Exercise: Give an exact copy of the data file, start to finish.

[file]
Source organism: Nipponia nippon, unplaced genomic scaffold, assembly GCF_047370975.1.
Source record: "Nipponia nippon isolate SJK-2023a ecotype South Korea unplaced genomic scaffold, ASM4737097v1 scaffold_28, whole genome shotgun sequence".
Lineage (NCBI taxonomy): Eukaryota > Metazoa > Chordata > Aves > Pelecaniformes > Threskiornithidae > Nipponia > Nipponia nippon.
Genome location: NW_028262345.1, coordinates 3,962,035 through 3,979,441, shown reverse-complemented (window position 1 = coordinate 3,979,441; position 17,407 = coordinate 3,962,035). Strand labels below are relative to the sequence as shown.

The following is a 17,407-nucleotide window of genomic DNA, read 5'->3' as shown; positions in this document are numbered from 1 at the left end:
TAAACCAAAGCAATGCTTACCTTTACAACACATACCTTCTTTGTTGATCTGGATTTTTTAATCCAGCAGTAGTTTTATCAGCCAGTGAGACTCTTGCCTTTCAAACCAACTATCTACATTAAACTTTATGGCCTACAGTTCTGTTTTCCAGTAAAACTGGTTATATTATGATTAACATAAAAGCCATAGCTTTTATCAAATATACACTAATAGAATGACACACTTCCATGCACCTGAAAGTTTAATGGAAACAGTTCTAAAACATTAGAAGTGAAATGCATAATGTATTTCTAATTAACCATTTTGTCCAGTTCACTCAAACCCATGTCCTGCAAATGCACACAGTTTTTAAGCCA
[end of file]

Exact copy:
Source organism: Nipponia nippon, unplaced genomic scaffold, assembly GCF_047370975.1.
Source record: "Nipponia nippon isolate SJK-2023a ecotype South Korea unplaced genomic scaffold, ASM4737097v1 scaffold_28, whole genome shotgun sequence".
Lineage (NCBI taxonomy): Eukaryota > Metazoa > Chordata > Aves > Pelecaniformes > Threskiornithidae > Nipponia > Nipponia nippon.
Genome location: NW_028262345.1, coordinates 3,962,035 through 3,979,441, shown reverse-complemented (window position 1 = coordinate 3,979,441; position 17,407 = coordinate 3,962,035). Strand labels below are relative to the sequence as shown.

The following is a 17,407-nucleotide window of genomic DNA, read 5'->3' as shown; positions in this document are numbered from 1 at the left end:
TAAACCAAAGCAATGCTTACCTTTACAACACATACCTTCTTTGTTGATCTGGATTTTTTAATCCAGCAGTAGTTTTATCAGCCAGTGAGACTCTTGCCTTTCAAACCAACTATCTACATTAAACTTTATGGCCTACAGTTCTGTTTTCCAGTAAAACTGGTTATATTATGATTAACATAAAAGCCATAGCTTTTATCAAATATACACTAATAGAATGACACACTTCCATGCACCTGAAAGTTTAATGGAAACAGTTCTAAAACATTAGAAGTGAAATGCATAATGTATTTCTAATTAACCATTTTGTCCAGTTCACTCAAACCCATGTCCTGCAAATGCACACAGTTTTTAAGCCA